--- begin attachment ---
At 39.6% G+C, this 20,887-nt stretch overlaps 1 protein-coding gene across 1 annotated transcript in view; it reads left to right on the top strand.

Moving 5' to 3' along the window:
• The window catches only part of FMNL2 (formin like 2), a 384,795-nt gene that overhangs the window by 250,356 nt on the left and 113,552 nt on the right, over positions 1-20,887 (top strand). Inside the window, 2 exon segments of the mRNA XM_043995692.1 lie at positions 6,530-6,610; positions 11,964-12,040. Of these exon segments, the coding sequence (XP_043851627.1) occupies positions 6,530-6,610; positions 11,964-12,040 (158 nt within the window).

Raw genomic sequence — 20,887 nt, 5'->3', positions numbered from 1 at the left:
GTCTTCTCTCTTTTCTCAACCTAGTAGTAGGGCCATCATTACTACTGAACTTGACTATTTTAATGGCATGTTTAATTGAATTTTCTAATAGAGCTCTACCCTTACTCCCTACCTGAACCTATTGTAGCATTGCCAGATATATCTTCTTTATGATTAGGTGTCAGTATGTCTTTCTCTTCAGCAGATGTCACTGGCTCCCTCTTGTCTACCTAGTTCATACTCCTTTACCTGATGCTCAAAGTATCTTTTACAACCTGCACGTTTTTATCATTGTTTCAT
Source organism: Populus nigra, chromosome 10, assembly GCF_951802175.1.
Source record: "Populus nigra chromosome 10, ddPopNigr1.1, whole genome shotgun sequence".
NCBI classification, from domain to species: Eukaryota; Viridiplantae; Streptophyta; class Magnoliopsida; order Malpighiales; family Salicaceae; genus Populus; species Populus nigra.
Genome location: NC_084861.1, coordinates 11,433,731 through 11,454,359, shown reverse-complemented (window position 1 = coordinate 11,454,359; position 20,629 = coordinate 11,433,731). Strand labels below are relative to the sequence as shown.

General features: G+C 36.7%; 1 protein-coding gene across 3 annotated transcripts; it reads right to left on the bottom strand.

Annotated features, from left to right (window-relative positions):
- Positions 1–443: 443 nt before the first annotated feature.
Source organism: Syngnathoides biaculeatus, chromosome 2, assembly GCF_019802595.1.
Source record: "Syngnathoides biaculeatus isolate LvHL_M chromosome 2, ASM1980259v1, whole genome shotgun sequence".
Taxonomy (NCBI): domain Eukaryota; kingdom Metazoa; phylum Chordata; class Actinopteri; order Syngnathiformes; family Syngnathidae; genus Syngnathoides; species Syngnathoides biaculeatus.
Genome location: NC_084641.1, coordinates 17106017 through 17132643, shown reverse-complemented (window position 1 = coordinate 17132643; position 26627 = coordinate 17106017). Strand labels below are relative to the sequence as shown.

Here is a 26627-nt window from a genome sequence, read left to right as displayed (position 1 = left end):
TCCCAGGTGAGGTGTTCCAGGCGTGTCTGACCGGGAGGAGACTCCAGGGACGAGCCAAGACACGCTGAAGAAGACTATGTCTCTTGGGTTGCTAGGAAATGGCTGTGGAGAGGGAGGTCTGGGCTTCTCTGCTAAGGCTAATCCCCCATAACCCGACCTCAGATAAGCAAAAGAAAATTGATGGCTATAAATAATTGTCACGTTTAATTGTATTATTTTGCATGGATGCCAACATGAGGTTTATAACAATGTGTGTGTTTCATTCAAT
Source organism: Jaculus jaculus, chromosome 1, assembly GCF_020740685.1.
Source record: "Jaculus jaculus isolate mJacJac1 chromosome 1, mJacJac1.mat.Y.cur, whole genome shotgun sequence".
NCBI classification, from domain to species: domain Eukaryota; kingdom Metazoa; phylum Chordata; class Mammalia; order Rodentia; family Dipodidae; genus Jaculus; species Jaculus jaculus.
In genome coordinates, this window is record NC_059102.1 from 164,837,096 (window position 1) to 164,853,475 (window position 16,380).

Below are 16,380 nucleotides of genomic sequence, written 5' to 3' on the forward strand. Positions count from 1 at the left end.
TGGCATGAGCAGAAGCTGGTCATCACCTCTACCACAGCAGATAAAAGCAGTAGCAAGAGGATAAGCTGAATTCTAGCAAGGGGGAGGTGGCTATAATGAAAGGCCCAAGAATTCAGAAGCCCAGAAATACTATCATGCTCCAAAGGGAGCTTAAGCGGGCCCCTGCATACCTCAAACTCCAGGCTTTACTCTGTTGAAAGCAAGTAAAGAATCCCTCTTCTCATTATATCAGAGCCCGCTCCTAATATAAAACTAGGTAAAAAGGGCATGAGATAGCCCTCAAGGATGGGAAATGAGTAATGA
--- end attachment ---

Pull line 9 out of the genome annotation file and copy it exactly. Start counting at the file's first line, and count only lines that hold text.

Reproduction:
Genome location: NC_084861.1, coordinates 11,433,731 through 11,454,359, shown reverse-complemented (window position 1 = coordinate 11,454,359; position 20,629 = coordinate 11,433,731). Strand labels below are relative to the sequence as shown.